Top: Hange, his coworkers and family pose for a picture after participating in a volunteer planting at Newman Branch Creek. Hange is on the left. Others pictured include Brian Townsend, equipment operator; Randy Hinkle, field operations coordinator; Danielle Hange, Adam’s daughter; and Karen Hange, Adam’s wife. Bottom: Hange and his daughter working together to plant marsh grass.
Adam Hange, a District senior heavy equipment operator, may work with machines that move dirt, but his true love is the water.
Born in Pennsylvania, Hange’s family moved to Florida when he was 18 months old, so he considers himself a true Floridian.
“When I was five, my dad took me on his shrimp boat and I was hooked on the water from that day on,” said Hange. “After that, I spent weekends and every summer on the boat somewhere in Tampa Bay.”
To help protect and restore the bay he loves, Hange takes advantage of volunteer opportunities through the District and Tampa Bay Watch. This past April, Tampa Bay Watch nominated Hange for the United Way’s “Volunteer of the Year” Award in the category of animals and environment. More than 100 people were nominated in the ten categories, and while Hange was not selected for the top honor in his category, he feels honored to represent the District in a positive way. Hange has volunteered his time for a variety of projects, including salt marsh and seagrass plantings, constructing oyster bars and domes, coastal cleanups and removing derelict crab traps from Old Tampa Bay. Some of the locations where he has volunteered include Cockroach Bay, Ft. DeSoto, Port Redwing, Newman Branch Creek, Cabbage Key, a bird sanctuary island near John’s Pass, and along the Friendship Trail and Bayshore Boulevard.
He was also involved in a special project transplanting seagrass at MacDill Air Force Base. The project was coordinated by Tampa Bay Watch and the city of Tampa.
“A lot of these projects were done on weekdays, and without the help of Tim Bailey or Randy Hinkle adjusting my schedule and approving the time off, none of this would be possible,” said Hange. “Without their support I could not have accomplished this much.”
Before coming to the District, Hange built and owned several shrimp boats of his own and also worked on oceangoing tugboats.
He started working at the District in June 1999 as a heavy equipment operator mowing the Tampa Bypass Canal. Since then he has had the opportunity to earn his commercial driver’s license, attend fire school training and oversee Regional Observation and Monitor Well Program well site maintenance before going through more cross-training to advance to a senior equipment operator.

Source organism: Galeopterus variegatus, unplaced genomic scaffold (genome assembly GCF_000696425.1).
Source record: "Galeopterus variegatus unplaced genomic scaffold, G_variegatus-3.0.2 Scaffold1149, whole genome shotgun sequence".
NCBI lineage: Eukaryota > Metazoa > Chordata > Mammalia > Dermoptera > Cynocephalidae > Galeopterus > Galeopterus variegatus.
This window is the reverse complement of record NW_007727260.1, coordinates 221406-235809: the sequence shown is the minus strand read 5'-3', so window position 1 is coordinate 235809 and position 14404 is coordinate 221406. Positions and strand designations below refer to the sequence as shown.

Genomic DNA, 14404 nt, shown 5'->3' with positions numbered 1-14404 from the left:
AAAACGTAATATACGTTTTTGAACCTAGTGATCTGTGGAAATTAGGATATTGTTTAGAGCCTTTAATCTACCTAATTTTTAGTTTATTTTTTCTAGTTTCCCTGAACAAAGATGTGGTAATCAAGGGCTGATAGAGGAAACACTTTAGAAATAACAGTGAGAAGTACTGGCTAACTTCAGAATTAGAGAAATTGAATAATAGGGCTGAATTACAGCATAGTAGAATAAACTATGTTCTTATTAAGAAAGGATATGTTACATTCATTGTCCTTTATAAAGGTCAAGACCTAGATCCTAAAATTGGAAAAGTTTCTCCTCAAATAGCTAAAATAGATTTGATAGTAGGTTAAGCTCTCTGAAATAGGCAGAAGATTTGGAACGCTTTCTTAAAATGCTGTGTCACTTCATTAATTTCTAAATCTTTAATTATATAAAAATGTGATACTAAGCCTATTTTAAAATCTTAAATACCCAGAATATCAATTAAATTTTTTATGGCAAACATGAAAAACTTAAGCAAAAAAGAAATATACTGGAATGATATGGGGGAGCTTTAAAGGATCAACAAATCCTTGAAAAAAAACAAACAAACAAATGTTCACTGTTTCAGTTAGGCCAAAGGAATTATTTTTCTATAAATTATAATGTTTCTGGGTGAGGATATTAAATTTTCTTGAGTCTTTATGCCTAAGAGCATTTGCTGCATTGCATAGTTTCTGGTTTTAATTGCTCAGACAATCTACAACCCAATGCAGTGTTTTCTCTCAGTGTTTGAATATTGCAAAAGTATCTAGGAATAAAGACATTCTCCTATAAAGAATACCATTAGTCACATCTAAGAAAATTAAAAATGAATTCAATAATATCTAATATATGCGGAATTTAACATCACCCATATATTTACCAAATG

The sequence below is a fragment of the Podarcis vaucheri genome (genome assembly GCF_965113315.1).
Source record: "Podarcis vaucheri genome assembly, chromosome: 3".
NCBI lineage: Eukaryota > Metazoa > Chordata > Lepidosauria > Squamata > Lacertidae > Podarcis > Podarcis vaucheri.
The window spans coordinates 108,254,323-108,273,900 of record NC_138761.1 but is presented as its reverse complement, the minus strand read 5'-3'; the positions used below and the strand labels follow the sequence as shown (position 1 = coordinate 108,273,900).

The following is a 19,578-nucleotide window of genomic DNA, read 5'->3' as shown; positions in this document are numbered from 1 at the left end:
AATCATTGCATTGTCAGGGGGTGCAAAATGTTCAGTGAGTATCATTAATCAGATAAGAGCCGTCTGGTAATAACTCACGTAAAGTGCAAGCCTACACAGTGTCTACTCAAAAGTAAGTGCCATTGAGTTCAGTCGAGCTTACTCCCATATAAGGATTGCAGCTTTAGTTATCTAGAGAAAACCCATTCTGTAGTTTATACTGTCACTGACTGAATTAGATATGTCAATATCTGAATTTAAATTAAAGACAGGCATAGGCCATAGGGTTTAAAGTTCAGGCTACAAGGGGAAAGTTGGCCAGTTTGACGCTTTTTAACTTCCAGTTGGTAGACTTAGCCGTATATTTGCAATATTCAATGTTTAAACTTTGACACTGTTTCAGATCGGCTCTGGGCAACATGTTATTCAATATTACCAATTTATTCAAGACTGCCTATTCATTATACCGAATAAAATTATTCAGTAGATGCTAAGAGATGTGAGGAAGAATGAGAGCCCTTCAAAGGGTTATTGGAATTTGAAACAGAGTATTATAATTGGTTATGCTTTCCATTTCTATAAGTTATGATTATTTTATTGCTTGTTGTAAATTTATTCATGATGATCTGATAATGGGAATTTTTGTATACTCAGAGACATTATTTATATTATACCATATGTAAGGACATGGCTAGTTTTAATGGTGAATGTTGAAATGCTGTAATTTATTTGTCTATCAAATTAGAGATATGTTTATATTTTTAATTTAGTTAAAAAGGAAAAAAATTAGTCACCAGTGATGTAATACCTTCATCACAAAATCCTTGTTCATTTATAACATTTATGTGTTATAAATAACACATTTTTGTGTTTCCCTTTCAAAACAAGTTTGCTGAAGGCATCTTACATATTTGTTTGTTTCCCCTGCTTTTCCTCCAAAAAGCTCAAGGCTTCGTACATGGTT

In his current position, Hange has worked in a wide variety of roles at the District, including transporting heavy equipment to job sites and running bulldozers, excavators, loaders, tractors, grade-alls and lawn equipment. He also supports land management in controlled burns and fighting wildfires. However, the assignments he really enjoys are helping with Surface Water Improvement and Management (SWIM) Program projects.
Hange was part of the District’s operations crew on the Newman Branch Creek Restoration project. The crew cleared the land and recontoured the creek.
“I was the one that excavated the last section of berm to connect the restoration project to Tampa Bay,” said Hange. “It was a very fulfilling moment for me to know that I was the one to bring her to life, like the first breath that a baby takes.”
Hange and his family also participated in the volunteer planting.
“I was so proud. I had to show my family that specific area of the project when we finished planting.”
Hange likes to include his wife and teenage daughter on weekend volunteer projects because he believes it is important to work together as a family and to build something that future generations can look back on and be inspired to also give back to the environment.
“Growing up on Tampa Bay I’ve seen a lot of habitat lost to development,” said Hange. “I feel sad that my daughter will never see the bay as I did when I was young, but through SWIM projects and volunteer restorations, maybe we can help break the chain of habitat loss.”
Hange says he hopes that one day, when he’s a grandfather, he can take his grandkids to one of the restored sites and tell them how their mom and grandparents helped preserve it for them to enjoy.
Above: Hange, his coworkers and family pose for a picture after participating in a volunteer planting at Newman Branch Creek. Hange is on the left. Others pictured include Brian Townsend, equipment operator; Randy Hinkle, field operations coordinator; Danielle Hange, Adam’s daughter; and Karen Hange, Adam’s wife. Right: Hange and his daughter working together to plant marsh grass.